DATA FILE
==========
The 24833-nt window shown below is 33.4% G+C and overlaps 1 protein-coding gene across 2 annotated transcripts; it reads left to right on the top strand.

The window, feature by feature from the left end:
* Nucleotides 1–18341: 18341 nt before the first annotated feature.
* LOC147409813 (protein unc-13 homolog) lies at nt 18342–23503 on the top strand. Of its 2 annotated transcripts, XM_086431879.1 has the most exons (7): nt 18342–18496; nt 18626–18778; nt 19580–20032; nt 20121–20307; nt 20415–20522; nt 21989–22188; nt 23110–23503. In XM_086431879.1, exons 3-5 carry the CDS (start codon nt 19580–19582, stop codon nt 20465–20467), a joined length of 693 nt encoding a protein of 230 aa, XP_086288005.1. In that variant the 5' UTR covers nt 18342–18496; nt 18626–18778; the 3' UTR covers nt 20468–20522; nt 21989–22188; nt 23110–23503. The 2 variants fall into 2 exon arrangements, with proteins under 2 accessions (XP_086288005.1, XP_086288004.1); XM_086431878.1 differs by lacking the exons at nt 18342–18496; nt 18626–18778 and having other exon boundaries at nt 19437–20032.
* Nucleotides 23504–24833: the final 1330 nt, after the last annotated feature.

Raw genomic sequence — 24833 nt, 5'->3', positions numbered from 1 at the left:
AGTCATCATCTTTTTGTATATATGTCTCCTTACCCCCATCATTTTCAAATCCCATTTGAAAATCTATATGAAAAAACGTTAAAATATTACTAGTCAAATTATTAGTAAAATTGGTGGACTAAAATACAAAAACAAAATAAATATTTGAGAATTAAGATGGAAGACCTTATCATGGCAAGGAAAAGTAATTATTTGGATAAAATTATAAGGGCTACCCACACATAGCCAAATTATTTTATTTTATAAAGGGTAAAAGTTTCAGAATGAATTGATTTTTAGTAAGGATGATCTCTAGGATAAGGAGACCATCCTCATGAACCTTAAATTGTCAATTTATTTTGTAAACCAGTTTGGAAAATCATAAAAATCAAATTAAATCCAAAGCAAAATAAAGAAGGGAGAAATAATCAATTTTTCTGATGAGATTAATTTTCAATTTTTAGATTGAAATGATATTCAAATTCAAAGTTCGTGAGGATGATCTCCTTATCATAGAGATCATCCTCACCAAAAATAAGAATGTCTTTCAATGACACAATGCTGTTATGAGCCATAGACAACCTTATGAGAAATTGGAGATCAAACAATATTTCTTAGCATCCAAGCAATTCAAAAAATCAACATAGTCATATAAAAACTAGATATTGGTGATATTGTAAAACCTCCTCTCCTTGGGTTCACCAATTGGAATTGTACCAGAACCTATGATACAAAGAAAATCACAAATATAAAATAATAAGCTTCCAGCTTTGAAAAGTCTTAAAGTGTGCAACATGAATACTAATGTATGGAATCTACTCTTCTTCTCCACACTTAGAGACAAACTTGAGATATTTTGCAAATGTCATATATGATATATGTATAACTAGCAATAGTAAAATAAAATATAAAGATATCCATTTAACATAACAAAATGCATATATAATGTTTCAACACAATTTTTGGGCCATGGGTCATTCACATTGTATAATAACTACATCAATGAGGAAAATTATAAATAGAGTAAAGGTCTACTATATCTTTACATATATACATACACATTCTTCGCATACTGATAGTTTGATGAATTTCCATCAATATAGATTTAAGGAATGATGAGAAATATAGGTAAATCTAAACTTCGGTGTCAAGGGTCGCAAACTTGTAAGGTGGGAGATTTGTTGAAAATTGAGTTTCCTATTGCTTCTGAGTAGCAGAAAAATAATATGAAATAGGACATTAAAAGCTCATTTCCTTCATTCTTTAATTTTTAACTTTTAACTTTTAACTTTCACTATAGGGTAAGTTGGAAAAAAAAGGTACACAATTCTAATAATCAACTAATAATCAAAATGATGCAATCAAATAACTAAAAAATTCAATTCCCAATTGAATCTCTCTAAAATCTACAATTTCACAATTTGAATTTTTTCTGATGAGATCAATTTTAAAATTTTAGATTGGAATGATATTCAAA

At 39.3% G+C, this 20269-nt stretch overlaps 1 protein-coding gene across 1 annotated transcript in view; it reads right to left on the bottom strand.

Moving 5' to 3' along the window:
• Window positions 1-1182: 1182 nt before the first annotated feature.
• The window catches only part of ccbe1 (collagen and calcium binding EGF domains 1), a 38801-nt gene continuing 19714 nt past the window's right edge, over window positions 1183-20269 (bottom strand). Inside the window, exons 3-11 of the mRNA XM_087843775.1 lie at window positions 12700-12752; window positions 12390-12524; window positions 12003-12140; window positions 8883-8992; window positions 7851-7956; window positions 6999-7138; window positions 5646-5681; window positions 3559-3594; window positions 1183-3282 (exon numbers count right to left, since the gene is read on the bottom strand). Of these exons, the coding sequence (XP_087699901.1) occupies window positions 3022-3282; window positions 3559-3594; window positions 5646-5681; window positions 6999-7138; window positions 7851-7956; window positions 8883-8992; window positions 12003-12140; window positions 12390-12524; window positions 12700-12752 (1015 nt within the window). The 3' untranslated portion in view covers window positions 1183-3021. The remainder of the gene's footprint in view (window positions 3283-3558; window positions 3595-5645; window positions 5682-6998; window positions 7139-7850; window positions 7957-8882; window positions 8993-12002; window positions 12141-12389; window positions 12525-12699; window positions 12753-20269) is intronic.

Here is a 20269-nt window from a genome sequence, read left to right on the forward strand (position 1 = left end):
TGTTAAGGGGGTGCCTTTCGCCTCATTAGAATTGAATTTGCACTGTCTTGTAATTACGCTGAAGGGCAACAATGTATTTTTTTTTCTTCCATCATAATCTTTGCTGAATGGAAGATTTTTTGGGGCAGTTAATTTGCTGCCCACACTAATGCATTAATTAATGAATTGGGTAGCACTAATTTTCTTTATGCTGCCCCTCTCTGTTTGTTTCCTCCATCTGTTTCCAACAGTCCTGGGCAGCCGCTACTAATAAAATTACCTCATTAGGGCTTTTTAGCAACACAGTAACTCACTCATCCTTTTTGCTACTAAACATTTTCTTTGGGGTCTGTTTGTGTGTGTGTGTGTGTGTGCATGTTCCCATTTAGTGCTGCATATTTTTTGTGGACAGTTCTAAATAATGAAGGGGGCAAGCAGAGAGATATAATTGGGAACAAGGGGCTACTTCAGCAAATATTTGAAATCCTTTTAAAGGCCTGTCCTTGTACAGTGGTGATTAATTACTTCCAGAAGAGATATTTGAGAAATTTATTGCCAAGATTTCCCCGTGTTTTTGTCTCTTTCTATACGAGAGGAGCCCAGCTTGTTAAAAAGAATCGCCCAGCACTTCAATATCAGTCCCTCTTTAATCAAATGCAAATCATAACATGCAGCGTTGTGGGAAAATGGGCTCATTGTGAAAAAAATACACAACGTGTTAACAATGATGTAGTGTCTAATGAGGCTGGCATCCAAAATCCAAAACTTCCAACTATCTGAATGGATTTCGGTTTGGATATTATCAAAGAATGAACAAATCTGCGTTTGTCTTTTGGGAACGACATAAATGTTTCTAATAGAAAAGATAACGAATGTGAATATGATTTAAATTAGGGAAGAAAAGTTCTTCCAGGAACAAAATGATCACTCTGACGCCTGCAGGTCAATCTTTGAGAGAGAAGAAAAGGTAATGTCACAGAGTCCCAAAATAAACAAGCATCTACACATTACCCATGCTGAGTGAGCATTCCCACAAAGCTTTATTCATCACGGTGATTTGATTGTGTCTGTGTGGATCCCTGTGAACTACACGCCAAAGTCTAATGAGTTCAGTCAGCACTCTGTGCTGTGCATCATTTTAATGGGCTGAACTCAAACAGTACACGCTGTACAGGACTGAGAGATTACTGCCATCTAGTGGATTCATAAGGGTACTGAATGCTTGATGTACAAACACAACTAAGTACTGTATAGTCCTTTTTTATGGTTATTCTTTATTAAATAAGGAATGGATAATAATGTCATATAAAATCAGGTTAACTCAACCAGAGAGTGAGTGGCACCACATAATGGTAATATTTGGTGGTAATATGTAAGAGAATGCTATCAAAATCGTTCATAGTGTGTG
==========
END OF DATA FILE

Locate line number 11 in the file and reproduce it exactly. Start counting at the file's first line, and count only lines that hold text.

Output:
• The window catches only part of ccbe1 (collagen and calcium binding EGF domains 1), a 38801-nt gene continuing 19714 nt past the window's right edge, over window positions 1183-20269 (bottom strand). Inside the window, exons 3-11 of the mRNA XM_087843775.1 lie at window positions 12700-12752; window positions 12390-12524; window positions 12003-12140; window positions 8883-8992; window positions 7851-7956; window positions 6999-7138; window positions 5646-5681; window positions 3559-3594; window positions 1183-3282 (exon numbers count right to left, since the gene is read on the bottom strand). Of these exons, the coding sequence (XP_087699901.1) occupies window positions 3022-3282; window positions 3559-3594; window positions 5646-5681; window positions 6999-7138; window positions 7851-7956; window positions 8883-8992; window positions 12003-12140; window positions 12390-12524; window positions 12700-12752 (1015 nt within the window). The 3' untranslated portion in view covers window positions 1183-3021. The remainder of the gene's footprint in view (window positions 3283-3558; window positions 3595-5645; window positions 5682-6998; window positions 7139-7850; window positions 7957-8882; window positions 8993-12002; window positions 12141-12389; window positions 12525-12699; window positions 12753-20269) is intronic.